The picture of mental health/illness in the printed media in three Central European countries

J Health Commun. 2012;17(1):22-40. doi: 10.1080/10810730.2011.571341. Epub 2011 Jun 27.

Abstract

Even in the era of the Internet, printed media are still among the most frequently identified sources of mental health information. Many studies have shown that this information is frequently negative and contributes to stigmatization of people with mental illness. This international comparative study describes the content of media messages about mental health/illness in terms of stigma in three Central European countries. The study sample comprised all articles pertaining to the topic of mental health/illness (N = 450) identified during five week-long periods in 2007 chosen from the six most widely read newspapers and magazines in each country. The authors used content analysis methods to achieve quantitative and qualitative objectives. More than half of all articles contained negative statements reflecting stigma toward persons with mental illness. Substance abuse disorders are the most frequent mental conditions covered in all three countries (22%), and psychotic disorders are the most stigmatized. Countries significantly differ in length of articles, in the association of aggressive behavior with persons with mental illness, and in the use of a sensationalized style of writing. Coverage of mental health/illness issues differs to some extent across countries but is generally of poor quality. On the basis of the authors' findings, practical recommendations for journalists can be tailored specifically for each country.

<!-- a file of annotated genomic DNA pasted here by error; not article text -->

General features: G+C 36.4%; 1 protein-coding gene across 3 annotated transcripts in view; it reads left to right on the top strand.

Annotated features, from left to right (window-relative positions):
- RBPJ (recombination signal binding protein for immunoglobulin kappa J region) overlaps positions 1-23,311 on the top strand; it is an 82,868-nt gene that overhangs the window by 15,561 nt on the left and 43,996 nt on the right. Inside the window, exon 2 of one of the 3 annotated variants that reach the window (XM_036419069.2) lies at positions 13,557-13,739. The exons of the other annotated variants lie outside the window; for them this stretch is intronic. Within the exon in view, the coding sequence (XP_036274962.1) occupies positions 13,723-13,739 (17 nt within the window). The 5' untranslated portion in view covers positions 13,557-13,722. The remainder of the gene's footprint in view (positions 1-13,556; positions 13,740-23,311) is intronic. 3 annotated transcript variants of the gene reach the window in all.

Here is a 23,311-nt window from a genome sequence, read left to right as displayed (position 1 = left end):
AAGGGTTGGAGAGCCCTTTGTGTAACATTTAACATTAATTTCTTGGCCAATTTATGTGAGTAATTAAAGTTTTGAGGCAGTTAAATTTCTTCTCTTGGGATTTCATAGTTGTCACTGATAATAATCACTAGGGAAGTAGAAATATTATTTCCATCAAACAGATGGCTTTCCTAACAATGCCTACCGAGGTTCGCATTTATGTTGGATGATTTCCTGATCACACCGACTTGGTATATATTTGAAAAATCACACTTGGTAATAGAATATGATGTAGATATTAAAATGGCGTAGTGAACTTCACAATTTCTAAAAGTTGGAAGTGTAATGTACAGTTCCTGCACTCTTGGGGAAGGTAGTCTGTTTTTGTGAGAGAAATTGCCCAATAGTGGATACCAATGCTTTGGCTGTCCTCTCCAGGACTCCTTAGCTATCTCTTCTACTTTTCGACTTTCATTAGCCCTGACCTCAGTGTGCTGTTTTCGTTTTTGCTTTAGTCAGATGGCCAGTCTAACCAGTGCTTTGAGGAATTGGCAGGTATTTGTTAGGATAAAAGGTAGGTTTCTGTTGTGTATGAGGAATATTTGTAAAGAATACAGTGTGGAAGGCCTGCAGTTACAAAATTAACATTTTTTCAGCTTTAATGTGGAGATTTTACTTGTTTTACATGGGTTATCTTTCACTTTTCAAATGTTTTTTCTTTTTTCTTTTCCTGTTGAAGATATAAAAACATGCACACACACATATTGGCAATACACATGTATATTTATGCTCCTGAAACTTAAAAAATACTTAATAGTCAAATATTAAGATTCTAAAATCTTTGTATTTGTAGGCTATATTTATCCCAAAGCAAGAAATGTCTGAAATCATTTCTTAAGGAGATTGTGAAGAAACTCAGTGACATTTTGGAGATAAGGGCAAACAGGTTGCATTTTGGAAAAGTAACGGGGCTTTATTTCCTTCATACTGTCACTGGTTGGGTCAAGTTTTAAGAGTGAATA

Publication types

  • Comparative Study
  • Research Support, N.I.H., Extramural
  • Research Support, Non-U.S. Gov't

MeSH terms

  • Croatia
  • Czech Republic
  • Health Communication / standards*
  • Humans
  • Mass Media / statistics & numerical data*
  • Mental Disorders / psychology*
  • Public Opinion
  • Slovakia
  • Stereotyping*
  • Violence / psychology